Friday, November 11, 2011

Glögg - a Swedish Christmas Tradition

A few days ago(three to be exact) I started a project: to try to make my first glögg ever. Usually I just buy my glögg at the liqeur store. They have great varieties there. Some with raspberry, some with whiskey, vanilla. Every year there's a glögg of the year, a speciall flavor but a few days go I decided to make my own. It's not hard if you take a small shortcut and skip fermentation.

Do you guys know what glögg is by the way? In case you don't; It's a Swedish version of eggnogg I suppose. It isn't anything like an egg nog but it is what we drink around christmas. Originally to keep warm during the cold winters. The word glögg comes from the word "glödga" which originally meant "to heat up". Glögg is, simplified, wine that has been spiced up with Christmas spices, sweetened and then heated up. I heat mine to about 55-58C.

Some glögg can be overpowering if it's been spiced up with too much whiskey or sherry. The recipe that I found, however, had a perfect balance of spices and sweetness and eventhough it is quite potent the taste isn't overpowered with hard liqeur. I found the recipe on a Swedish blog called Kastrullresan and I find that place very inspiring. You can visit it here:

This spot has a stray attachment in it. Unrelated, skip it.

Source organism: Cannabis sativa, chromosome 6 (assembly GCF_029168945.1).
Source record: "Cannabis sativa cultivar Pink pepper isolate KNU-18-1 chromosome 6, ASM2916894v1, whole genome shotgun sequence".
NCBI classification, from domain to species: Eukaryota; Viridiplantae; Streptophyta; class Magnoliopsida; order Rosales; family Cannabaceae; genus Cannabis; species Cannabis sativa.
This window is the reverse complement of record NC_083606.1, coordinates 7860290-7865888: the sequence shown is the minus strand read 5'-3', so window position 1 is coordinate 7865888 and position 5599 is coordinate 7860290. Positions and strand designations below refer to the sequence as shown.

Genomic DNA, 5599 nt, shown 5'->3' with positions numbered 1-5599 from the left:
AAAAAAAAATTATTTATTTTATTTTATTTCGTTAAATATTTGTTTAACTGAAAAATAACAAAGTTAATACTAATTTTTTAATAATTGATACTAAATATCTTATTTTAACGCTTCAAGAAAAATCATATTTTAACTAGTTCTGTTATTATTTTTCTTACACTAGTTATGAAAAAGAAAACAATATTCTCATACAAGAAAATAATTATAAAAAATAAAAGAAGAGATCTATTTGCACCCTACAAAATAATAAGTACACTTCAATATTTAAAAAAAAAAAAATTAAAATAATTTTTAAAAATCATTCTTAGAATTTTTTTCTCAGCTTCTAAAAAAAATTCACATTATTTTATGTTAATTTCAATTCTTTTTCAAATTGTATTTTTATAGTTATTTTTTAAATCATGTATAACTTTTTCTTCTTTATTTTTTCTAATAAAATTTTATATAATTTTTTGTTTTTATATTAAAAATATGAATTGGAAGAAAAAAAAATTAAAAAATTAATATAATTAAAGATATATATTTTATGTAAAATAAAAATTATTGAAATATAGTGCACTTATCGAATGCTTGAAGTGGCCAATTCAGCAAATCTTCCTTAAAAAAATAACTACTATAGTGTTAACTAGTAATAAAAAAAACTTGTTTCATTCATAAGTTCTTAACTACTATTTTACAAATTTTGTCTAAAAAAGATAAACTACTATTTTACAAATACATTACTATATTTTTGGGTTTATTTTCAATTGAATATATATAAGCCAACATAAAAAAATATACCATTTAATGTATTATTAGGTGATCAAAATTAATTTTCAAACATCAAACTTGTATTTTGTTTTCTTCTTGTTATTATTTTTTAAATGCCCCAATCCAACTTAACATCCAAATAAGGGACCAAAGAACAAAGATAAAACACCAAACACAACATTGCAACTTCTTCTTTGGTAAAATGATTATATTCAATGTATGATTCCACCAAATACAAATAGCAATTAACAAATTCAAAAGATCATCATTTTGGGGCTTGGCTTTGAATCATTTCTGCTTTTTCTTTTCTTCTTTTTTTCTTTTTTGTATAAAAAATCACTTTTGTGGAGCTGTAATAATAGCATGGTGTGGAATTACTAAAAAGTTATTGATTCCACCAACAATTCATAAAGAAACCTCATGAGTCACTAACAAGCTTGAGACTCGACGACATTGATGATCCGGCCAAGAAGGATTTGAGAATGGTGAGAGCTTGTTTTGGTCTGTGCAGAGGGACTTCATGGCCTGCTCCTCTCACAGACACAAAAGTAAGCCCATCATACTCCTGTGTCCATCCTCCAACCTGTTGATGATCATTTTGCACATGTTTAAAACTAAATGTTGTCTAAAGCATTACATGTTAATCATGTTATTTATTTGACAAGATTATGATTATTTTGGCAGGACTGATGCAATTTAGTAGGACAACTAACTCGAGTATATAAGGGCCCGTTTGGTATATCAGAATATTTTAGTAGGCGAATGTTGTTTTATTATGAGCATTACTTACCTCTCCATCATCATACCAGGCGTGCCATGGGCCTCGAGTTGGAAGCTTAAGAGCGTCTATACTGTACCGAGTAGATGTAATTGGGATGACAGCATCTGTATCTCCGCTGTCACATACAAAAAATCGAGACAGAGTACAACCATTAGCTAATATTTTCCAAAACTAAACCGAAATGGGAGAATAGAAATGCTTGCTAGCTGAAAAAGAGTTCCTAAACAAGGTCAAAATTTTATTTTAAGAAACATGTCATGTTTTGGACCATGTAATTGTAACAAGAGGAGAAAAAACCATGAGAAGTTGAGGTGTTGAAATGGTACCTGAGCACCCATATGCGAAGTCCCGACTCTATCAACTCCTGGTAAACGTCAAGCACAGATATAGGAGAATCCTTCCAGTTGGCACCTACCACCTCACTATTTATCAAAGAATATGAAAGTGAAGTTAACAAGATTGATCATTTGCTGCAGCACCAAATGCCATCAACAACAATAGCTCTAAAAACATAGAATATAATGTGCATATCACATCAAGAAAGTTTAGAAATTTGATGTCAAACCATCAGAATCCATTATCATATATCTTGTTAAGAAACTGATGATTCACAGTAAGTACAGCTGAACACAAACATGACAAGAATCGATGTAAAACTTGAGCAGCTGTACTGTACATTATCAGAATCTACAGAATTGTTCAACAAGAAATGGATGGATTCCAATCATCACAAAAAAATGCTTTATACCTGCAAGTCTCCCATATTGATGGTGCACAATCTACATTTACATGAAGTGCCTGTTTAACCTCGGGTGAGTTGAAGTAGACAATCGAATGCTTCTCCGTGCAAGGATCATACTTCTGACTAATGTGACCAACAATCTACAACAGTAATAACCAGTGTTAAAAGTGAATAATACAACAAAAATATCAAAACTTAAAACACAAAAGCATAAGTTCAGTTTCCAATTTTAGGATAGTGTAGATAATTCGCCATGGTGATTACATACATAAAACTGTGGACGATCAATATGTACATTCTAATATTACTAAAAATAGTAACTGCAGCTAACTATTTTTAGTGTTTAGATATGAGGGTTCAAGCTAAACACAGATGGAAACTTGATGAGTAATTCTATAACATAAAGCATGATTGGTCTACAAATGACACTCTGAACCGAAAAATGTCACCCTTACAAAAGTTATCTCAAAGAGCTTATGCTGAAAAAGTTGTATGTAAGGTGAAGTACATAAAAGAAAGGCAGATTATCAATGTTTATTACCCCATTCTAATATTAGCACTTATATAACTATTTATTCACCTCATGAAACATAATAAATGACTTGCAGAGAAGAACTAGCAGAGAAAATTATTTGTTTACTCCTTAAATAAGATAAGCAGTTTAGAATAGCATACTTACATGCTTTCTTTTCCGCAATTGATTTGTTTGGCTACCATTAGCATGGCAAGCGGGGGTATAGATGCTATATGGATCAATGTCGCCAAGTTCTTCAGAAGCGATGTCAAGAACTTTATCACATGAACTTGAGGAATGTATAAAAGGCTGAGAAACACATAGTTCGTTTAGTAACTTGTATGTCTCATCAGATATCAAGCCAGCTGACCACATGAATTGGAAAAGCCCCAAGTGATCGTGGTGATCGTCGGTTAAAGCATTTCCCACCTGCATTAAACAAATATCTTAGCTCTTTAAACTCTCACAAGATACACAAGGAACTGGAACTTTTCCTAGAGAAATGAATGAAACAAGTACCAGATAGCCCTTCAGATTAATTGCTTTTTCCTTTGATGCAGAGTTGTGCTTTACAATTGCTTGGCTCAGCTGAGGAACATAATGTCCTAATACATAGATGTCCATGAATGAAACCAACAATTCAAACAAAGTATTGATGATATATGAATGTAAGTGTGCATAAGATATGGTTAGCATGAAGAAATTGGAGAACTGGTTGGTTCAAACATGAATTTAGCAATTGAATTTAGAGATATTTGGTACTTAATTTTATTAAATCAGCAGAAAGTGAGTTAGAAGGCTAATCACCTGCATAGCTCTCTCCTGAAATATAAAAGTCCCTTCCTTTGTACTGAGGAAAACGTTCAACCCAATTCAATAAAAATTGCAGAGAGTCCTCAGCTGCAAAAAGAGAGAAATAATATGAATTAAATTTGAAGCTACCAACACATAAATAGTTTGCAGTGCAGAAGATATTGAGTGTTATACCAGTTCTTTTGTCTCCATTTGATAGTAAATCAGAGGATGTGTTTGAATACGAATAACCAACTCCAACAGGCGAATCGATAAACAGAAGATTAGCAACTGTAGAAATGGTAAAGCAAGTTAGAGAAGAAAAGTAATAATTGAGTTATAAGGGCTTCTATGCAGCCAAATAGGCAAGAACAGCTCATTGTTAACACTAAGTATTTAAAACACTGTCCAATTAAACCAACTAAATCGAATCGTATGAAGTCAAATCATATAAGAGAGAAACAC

If you want to try a typical Swedish Christmas tradition, here is the recipe. Translated and everything. =)

You'r going to need:
15 cl of vodka or other pure, hard liqeur
10 gram Cinnamon
1 ½ gram Clove(about 20?)
1 piece of dried Ginger
2 gram crushed Cardamom
½ Seville orange peel

1 litre Red whine(any, cheap kind will do)
2 deciliter Sugar
1 teaspoon vanilla sugar

Step one:
Crush the cardamon
Break up the cinnamon into smaller pieces
Put the cinnamon, clove, ginger, cardamom and seville in a glass jar.
Pour the liqeur on top and close the lid/cover.
Leave this for about 3 days, less if you want a less Christmassy taste.

Step two:
After 3 days strain the liquid and put it in a pot. Add the wine, sugar and vanilla sugar and head slowly on low head. Don't let it boil or the alcohol will evaporate. Stirr once in a while until the sugars have dissolved completely. Done!

The taste will improve even more if you leave this until the year after, in sealed bottles. But I suspect my glögg wont survive that long, sadly.

Reheat the glögg before serving.  In Sweden we serve it in small glasses and add raisins and blanched almonds. Enjoy!

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